Hailing from Sudbury, Ontario, Canadian sensation Syla Swords is one of the newest additions to Michigan’s 2024-25 roster. With family ties in the game, basketball has always been a part of the 6-0, 17-year-old forward’s DNA. The Swords family is synonymous with Canadian basketball, and even after leaving Canada for the Big Apple, Syla knows where home is.
“Every time I get on the floor, I know I’m representing a country, even now in high school and [playing] American ball. I’m still known as the Canadian guard…[I’m] representing something bigger than [myself],” she says.
Swords’ parents, Shelley and Shawn, played basketball at Laurentian University in Ontario, with Shawn continuing to play professionally until he was offered a spot as Laurentian University’s head coach.
Swords credits her parents for introducing both her and her younger sister, Savannah, to basketball early on. “Going to my dad’s practices—that was the way he would babysit us,” she says. Though Swords recognizes that her family had a huge impact on her passion for basketball, her love for the game was something she developed on her own. “It’s a passion and it’s not like it’s not a job, which is something [my parents have] been really keen on putting into our minds,” she continues. “When we finally got the chance to join our first team, it was a no-brainer. Our role models were basketball players.”
After verbally committing to Michigan last May, she’s keeping her eyes on the prize, which right now means leading her Long Island Lutheran basketball team to the top of the rankings.
After her father was offered a position as the associate head coach for the Long Island Nets in August, the Swords family packed up and headed to New York, where the sisters started hooping at Long Island Lutheran High School. “We had no idea about anything New York City coming in from a small town in Northern Ontario,” she says.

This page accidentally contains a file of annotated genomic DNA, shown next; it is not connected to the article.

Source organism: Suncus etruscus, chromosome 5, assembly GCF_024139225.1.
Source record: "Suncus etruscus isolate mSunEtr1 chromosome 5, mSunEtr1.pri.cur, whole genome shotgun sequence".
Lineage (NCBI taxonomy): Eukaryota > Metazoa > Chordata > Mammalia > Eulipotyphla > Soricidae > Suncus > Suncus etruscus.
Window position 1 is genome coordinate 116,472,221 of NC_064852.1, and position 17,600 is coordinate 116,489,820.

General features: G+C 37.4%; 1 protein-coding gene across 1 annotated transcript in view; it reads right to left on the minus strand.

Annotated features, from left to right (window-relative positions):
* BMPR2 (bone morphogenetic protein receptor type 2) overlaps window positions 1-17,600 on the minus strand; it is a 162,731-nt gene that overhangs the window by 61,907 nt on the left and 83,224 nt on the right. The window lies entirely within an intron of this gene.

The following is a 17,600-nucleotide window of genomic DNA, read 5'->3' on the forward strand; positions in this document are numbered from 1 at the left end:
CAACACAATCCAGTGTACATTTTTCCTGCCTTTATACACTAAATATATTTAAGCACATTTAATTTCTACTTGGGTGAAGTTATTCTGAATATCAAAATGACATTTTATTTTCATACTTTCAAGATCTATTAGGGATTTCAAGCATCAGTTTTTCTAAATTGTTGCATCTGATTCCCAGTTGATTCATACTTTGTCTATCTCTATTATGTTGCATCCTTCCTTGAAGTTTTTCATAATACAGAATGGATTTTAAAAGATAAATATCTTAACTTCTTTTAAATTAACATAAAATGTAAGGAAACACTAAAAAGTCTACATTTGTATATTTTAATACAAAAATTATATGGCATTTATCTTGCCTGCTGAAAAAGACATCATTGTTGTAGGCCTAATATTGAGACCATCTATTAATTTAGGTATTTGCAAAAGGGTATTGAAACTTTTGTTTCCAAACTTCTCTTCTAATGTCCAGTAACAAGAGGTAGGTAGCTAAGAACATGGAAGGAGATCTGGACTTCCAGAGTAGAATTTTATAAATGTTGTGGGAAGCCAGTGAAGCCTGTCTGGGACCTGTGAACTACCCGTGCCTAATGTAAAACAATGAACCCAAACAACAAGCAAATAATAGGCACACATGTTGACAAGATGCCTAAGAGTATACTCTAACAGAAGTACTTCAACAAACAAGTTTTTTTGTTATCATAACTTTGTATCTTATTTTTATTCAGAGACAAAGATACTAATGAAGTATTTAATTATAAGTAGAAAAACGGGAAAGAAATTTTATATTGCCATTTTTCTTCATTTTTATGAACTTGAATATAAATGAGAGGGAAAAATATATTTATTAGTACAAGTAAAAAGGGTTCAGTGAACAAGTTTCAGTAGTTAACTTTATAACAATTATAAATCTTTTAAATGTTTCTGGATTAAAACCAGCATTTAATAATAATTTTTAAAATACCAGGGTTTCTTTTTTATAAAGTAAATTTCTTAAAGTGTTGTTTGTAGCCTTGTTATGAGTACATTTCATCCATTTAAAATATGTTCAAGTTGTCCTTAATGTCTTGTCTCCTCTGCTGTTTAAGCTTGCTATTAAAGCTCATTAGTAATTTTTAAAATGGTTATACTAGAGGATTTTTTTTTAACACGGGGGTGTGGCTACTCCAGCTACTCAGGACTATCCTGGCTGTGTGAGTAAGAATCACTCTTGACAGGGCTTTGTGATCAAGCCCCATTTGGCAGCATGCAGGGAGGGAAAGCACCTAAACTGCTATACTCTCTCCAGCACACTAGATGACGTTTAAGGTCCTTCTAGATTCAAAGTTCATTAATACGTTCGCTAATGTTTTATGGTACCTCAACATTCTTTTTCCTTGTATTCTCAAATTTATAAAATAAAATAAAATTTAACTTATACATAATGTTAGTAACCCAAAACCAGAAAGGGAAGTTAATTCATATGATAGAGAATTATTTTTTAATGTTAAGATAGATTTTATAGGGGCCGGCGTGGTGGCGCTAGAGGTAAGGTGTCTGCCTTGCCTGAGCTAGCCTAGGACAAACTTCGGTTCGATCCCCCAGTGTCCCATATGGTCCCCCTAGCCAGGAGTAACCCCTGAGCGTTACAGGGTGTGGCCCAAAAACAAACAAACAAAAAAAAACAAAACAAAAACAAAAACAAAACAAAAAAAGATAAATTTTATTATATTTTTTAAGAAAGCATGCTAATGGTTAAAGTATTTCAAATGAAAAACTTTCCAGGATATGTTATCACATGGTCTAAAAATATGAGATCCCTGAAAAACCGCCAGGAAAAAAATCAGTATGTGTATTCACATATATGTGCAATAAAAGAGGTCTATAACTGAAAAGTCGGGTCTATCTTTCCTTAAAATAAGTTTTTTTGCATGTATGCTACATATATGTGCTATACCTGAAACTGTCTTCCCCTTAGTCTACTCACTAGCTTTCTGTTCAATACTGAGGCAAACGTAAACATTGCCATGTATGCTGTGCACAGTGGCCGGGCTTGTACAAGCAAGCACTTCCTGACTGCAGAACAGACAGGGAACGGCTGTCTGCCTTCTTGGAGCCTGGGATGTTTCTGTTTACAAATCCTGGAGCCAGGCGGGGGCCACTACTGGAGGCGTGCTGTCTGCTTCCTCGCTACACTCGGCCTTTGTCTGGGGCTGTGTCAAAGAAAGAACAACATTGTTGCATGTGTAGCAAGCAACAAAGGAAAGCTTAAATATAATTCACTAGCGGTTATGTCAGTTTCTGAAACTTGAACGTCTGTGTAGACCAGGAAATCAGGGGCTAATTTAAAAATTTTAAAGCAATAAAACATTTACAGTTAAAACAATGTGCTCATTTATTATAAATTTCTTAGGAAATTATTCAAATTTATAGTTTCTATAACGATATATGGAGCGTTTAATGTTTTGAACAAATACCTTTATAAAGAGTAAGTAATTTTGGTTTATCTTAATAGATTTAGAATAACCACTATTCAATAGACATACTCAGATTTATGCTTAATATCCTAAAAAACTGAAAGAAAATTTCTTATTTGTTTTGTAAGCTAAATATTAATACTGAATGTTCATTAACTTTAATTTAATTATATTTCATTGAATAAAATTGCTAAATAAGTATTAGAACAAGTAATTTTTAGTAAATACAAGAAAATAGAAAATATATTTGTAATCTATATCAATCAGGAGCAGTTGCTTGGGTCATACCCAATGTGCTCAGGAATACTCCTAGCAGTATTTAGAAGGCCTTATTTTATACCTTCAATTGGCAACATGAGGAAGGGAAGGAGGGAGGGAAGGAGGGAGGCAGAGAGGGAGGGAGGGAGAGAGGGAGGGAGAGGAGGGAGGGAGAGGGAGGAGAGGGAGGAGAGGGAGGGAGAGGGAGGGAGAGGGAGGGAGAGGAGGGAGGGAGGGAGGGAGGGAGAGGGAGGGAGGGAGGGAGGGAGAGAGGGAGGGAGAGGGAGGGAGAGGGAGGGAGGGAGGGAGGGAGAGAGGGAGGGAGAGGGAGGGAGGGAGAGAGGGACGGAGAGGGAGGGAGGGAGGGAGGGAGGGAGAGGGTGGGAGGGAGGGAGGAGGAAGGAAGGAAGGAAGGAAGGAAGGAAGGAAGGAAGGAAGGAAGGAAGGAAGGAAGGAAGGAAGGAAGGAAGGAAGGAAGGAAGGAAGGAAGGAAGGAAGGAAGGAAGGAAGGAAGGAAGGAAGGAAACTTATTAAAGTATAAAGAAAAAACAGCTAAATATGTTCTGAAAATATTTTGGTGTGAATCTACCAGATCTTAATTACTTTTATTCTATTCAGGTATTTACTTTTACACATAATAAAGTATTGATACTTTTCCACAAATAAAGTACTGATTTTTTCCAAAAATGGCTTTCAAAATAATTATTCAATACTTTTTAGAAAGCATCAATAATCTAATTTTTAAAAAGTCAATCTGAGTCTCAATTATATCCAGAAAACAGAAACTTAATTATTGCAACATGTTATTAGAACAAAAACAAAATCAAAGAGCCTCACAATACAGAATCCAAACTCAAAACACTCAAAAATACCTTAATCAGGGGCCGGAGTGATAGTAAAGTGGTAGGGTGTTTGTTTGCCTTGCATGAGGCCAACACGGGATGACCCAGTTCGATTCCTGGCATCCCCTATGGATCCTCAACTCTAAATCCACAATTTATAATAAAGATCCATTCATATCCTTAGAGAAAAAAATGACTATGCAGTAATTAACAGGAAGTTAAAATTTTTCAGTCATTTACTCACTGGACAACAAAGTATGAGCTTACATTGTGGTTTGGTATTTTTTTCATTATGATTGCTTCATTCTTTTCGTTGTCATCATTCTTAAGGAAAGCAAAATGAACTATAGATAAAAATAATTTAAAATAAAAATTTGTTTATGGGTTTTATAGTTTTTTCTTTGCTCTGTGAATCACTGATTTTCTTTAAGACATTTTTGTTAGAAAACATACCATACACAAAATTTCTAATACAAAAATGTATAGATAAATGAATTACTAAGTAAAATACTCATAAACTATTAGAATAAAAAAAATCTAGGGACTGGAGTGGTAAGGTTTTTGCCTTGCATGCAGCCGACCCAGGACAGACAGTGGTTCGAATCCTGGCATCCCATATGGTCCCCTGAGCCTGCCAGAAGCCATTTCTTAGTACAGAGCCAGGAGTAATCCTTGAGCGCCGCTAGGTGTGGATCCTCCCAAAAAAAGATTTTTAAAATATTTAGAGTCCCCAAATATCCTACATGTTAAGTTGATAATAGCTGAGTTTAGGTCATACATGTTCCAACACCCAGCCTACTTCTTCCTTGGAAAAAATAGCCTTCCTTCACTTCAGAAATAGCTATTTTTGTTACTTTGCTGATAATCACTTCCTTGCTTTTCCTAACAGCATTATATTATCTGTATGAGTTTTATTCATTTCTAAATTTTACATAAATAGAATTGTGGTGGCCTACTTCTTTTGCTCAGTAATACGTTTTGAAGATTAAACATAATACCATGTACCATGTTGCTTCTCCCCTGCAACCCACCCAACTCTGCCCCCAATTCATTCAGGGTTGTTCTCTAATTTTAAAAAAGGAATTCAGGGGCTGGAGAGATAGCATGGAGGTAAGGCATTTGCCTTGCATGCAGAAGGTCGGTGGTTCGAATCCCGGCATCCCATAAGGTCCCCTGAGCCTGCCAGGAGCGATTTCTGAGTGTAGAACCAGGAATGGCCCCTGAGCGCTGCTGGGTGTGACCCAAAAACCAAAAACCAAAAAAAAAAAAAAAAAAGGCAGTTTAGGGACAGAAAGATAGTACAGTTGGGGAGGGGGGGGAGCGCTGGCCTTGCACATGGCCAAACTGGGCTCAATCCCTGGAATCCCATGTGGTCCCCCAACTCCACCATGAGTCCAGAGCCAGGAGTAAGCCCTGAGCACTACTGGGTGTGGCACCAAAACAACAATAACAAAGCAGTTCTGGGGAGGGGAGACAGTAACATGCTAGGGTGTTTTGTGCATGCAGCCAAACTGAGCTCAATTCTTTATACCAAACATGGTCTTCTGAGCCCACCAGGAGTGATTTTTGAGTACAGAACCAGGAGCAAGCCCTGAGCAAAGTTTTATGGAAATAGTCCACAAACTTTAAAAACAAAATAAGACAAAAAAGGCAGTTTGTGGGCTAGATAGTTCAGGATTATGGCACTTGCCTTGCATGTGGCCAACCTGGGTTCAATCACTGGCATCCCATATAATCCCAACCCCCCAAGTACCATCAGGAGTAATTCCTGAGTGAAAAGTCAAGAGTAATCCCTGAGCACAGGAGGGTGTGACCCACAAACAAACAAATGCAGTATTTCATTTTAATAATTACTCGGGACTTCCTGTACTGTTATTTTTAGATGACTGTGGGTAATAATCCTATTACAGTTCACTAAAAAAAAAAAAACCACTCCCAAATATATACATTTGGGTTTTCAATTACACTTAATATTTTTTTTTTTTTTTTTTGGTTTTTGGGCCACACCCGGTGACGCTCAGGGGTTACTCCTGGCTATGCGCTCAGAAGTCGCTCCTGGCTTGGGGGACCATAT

Though her end goal has always been following in her father’s footsteps by representing Canada in the Olympics, Syla’s immediate goals are slightly more representative of your ordinary high school senior. “I’m planning on majoring in business [at Michigan]…so I’m just finishing up my essays right now to submit next week,” she says. “That’s been number one on my list.”
When she’s not hooping or working on her Common App, you can find Swords crushing the competition (her family) in games of Catan during family game nights. Because at the end of the day, it’s always been about family. As she enters her last season of playing high school basketball with her sister, Swords reflects on the importance of having family on her side on the court.
“It’s been amazing having a built-in best friend, a built-in training partner,” Syla says. “I always say we’re each other’s biggest competitors, but we’re also each other’s biggest supporters.”
Until her debut at Michigan, Swords is working on taking her game to the next level by becoming more shifty, establishing herself quickly on her first step and improving her reads of the defense. When speaking about any concerns for her collegiate career and beyond, Swords knows it won’t be easy. But Ontario’s very own is no stranger to change.
“Of course, I’m going to fail at different things,” she says, “but I’m just excited to get myself into that environment.” One of Swords role models is Seattle Storm point guard and fellow Canadian, Kia Nurse. “She’s where I want to be in the next 10-15 years. Just growing up, watching her do what she’s done for Team Canada, it’s been really fun. Hopefully I can follow her path.”
Photos by Marcus Stevens.